HMS Juno (1844)

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For other ships of the same name, see HMS Juno, HMS Mariner, and HMS Atalanta.
Career (UK)
Name: HMS Juno
Ordered: 20 February 1837
Builder: Pembroke Dockyard
Laid down: April 1842
Launched: 1 July 1844
Completed: By 30 October 1845
Renamed: HMS Mariner on 10 January 1878
HMS Atalanta on 22 January 1878
Reclassified: Water police ship in 1862
Fate: Lost, presumed foundered in the Atlantic between 12 and 16 February 1880
General characteristics
Class & type: 26-gun Spartan-class sixth-rate frigate (later "corvette")
Tons burthen: 923 1/94 bm
Length: 131 ft (40 m) (overall)
107 ft (33 m) (keel)
Beam: 40 ft 3.25 in (12.2746 m)
Depth of hold: 10 ft 9 in (3.28 m)
Sail plan: Full-rigged ship
Complement: 240
Armament:
  • Upper deck: 18 × 32-pounders (42cwt)
  • Quarterdeck: 6 × 32-pounder (25cwt) gunnades
  • Forecastle: 2 × 32-pounder (25cwt) gunnades

HMS Juno was a 26-gun Spartan-class sixth-rate frigate of the Royal Navy launched in 1844 at Pembroke. As HMS Juno, she carried out the historic role in 1857 of annexing the Cocos (Keeling) Islands to the British Empire. She was renamed HMS Mariner in January 1878 and then HMS Atalanta two weeks later.

Atalanta was serving as a training ship when in 1880 she disappeared with her entire crew after setting sail from Bermuda for Falmouth, England on 31 January 1880. It was presumed that she sank in a powerful storm which crossed her route a couple of weeks after she sailed. The search for evidence of her fate attracted worldwide attention, and the Admiralty received more than 150 telegrams and 200 personal calls from anxious friends and relatives after it was announced that the ship was missing, and possibly lost.[1]

Investigation of the ship's loss was rendered difficult by the lack of any survivors, but one former member of her crew, Able Seaman John Varling, testified that he had found her "exceedingly crank, as being overweight.. She rolled 32 degrees, and Captain Stirling is reported as having been heard to remark that had she rolled one degree more she must have gone over and foundered. The young sailors were either too timid to go aloft or were incapacitated by sea-sickness... Varling states that they hid themselves away, and could not be found when wanted by the boatswain's mate." [2]

The exact circumstances of the ship's loss remain uncertain, but the gunboat Avon — which arrived at Portsmouth on 19 April from the Chile station — reported "that at the Azores she noticed immense quantities of wreckage floating about... in fact the sea was strewn with spars etc." [3] Two days later, amid mounting concern that the loss of the ship might have been prevented had her crew not been so inexperienced, The Times editorialised: "There can be no question of the criminal folly of sending some 300 lads who have never been to sea before in a training ship without a sufficient number of trained an experienced seamen to take charge of her in exceptional circumstances. The ship's company of the Atalanta numbered only about 11 able seamen, and when we consider that young lads are often afraid to go aloft in a gale to take down sail... a special danger attaching to the Atalanta becomes apparent."[4]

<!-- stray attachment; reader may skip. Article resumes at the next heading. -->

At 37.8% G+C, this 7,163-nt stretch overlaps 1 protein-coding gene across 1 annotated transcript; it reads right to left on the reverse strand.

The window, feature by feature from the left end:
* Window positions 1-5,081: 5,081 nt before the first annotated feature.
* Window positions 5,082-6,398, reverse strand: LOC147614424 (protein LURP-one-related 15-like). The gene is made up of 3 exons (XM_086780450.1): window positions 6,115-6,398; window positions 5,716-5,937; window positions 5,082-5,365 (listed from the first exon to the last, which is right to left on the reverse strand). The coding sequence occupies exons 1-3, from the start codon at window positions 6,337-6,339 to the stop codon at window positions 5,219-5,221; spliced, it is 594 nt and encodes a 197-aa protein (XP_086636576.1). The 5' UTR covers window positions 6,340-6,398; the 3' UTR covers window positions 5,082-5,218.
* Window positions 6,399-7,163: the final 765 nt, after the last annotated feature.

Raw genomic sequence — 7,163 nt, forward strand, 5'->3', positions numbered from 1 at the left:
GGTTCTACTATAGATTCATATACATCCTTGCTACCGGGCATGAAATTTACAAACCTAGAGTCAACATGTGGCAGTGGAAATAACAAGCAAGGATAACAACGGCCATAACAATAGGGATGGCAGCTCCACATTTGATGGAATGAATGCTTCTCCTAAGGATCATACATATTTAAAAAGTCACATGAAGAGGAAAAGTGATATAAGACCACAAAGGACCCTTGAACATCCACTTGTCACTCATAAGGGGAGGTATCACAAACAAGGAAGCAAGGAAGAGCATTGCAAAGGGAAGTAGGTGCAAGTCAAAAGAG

A Royal Navy service record from the last completed training mission before Atalanta's loss

A memorial in St Ann's Church, Portsmouth, names a total of 281 fatalities in the disaster. Among those lost was Philip Fisher, a lieutenant who had enlisted the support of Queen Victoria to obtain a commission to the ship.[5] He was the younger brother of the future Admiral of the Fleet Lord Jacky Fisher.[6]

References[edit]

  1. ^ The Times, 15 April 1880.
  2. ^ The Times, 27 April 1880.
  3. ^ The Times, 20 April 1880.
  4. ^ The Times, 21 April 1880.
  5. ^ Mackay, Ruddock (1973). Fisher of Kilverstone. Oxford: Clarendon Press, p.149.
  6. ^ Memorials & Monuments in St Ann's Church - HMS Atalanta -

Sources[edit]